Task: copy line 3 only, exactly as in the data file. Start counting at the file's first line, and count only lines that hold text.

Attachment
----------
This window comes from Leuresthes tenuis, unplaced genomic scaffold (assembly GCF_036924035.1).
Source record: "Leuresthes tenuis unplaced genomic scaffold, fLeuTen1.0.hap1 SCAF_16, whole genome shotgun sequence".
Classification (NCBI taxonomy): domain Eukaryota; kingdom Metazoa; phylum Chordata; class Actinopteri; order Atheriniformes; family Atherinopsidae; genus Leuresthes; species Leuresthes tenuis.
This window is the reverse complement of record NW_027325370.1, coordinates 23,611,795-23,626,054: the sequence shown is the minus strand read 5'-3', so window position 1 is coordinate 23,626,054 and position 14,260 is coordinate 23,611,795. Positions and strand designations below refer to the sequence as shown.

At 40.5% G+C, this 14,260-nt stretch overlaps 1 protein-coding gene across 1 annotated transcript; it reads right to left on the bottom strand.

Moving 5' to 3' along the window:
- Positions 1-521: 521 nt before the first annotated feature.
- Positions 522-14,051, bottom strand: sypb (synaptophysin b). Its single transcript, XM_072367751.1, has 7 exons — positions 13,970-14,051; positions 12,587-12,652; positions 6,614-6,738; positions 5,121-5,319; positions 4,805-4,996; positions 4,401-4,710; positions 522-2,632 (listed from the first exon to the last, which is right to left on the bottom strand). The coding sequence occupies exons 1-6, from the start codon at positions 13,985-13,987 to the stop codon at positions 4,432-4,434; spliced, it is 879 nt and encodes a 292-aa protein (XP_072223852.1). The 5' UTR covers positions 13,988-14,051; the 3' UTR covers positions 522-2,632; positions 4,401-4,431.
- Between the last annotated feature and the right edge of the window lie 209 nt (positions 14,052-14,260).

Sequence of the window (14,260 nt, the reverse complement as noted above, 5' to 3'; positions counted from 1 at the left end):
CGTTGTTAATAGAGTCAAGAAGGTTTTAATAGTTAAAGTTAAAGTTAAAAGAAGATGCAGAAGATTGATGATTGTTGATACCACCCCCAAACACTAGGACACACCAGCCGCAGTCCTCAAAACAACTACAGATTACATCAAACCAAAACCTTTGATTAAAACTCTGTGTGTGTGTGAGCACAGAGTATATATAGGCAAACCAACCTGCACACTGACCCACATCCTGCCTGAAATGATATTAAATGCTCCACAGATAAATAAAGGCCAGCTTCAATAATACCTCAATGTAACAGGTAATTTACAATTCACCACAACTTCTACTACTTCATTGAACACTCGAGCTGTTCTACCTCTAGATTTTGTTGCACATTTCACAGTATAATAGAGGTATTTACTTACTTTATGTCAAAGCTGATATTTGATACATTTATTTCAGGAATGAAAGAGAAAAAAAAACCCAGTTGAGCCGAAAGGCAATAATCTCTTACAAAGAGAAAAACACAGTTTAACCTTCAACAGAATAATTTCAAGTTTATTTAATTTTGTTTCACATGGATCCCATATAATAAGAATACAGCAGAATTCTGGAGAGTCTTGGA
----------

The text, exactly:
Classification (NCBI taxonomy): domain Eukaryota; kingdom Metazoa; phylum Chordata; class Actinopteri; order Atheriniformes; family Atherinopsidae; genus Leuresthes; species Leuresthes tenuis.